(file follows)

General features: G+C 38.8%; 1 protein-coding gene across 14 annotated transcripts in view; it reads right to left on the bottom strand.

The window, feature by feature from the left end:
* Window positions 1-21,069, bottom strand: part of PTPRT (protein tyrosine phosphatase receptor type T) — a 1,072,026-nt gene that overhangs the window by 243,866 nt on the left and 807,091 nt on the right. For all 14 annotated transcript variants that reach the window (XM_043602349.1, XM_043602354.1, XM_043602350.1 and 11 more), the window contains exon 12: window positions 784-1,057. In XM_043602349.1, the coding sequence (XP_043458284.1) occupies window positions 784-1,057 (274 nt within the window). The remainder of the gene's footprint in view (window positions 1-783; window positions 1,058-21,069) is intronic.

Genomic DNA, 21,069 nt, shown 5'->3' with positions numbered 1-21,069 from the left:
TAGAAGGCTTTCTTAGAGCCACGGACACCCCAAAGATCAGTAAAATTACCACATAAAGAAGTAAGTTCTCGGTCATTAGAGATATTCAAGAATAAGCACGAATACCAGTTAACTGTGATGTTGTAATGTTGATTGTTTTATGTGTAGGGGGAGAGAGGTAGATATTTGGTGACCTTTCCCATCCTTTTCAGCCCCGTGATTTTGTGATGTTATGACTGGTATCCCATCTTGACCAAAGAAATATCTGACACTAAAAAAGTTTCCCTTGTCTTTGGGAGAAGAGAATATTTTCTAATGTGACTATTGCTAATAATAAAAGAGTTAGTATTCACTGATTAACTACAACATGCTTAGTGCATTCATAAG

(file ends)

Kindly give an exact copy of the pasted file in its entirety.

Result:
General features: G+C 38.8%; 1 protein-coding gene across 14 annotated transcripts in view; it reads right to left on the bottom strand.

The window, feature by feature from the left end:
* Window positions 1-21,069, bottom strand: part of PTPRT (protein tyrosine phosphatase receptor type T) — a 1,072,026-nt gene that overhangs the window by 243,866 nt on the left and 807,091 nt on the right. For all 14 annotated transcript variants that reach the window (XM_043602349.1, XM_043602354.1, XM_043602350.1 and 11 more), the window contains exon 12: window positions 784-1,057. In XM_043602349.1, the coding sequence (XP_043458284.1) occupies window positions 784-1,057 (274 nt within the window). The remainder of the gene's footprint in view (window positions 1-783; window positions 1,058-21,069) is intronic.

Genomic DNA, 21,069 nt, shown 5'->3' with positions numbered 1-21,069 from the left:
TAGAAGGCTTTCTTAGAGCCACGGACACCCCAAAGATCAGTAAAATTACCACATAAAGAAGTAAGTTCTCGGTCATTAGAGATATTCAAGAATAAGCACGAATACCAGTTAACTGTGATGTTGTAATGTTGATTGTTTTATGTGTAGGGGGAGAGAGGTAGATATTTGGTGACCTTTCCCATCCTTTTCAGCCCCGTGATTTTGTGATGTTATGACTGGTATCCCATCTTGACCAAAGAAATATCTGACACTAAAAAAGTTTCCCTTGTCTTTGGGAGAAGAGAATATTTTCTAATGTGACTATTGCTAATAATAAAAGAGTTAGTATTCACTGATTAACTACAACATGCTTAGTGCATTCATAAG